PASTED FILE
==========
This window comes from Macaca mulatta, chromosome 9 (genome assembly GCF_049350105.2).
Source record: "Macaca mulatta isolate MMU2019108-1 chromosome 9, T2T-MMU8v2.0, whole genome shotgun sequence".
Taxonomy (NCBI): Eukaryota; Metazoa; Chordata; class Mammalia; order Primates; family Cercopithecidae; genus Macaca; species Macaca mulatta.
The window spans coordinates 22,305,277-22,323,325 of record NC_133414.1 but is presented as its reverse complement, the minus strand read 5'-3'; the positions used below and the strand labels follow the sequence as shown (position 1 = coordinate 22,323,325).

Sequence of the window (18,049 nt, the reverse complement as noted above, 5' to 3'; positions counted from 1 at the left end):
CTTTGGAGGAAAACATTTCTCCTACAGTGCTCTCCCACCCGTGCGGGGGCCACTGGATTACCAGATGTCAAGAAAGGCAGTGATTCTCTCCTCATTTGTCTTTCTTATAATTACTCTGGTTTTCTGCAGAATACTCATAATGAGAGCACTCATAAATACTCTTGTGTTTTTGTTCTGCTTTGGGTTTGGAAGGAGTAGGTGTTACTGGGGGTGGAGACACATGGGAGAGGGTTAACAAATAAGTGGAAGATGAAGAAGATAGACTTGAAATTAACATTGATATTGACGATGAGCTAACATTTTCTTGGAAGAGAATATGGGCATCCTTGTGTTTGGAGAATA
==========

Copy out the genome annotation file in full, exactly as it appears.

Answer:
This window comes from Macaca mulatta, chromosome 9 (genome assembly GCF_049350105.2).
Source record: "Macaca mulatta isolate MMU2019108-1 chromosome 9, T2T-MMU8v2.0, whole genome shotgun sequence".
Taxonomy (NCBI): Eukaryota; Metazoa; Chordata; class Mammalia; order Primates; family Cercopithecidae; genus Macaca; species Macaca mulatta.
The window spans coordinates 22,305,277-22,323,325 of record NC_133414.1 but is presented as its reverse complement, the minus strand read 5'-3'; the positions used below and the strand labels follow the sequence as shown (position 1 = coordinate 22,323,325).

Sequence of the window (18,049 nt, the reverse complement as noted above, 5' to 3'; positions counted from 1 at the left end):
CTTTGGAGGAAAACATTTCTCCTACAGTGCTCTCCCACCCGTGCGGGGGCCACTGGATTACCAGATGTCAAGAAAGGCAGTGATTCTCTCCTCATTTGTCTTTCTTATAATTACTCTGGTTTTCTGCAGAATACTCATAATGAGAGCACTCATAAATACTCTTGTGTTTTTGTTCTGCTTTGGGTTTGGAAGGAGTAGGTGTTACTGGGGGTGGAGACACATGGGAGAGGGTTAACAAATAAGTGGAAGATGAAGAAGATAGACTTGAAATTAACATTGATATTGACGATGAGCTAACATTTTCTTGGAAGAGAATATGGGCATCCTTGTGTTTGGAGAATA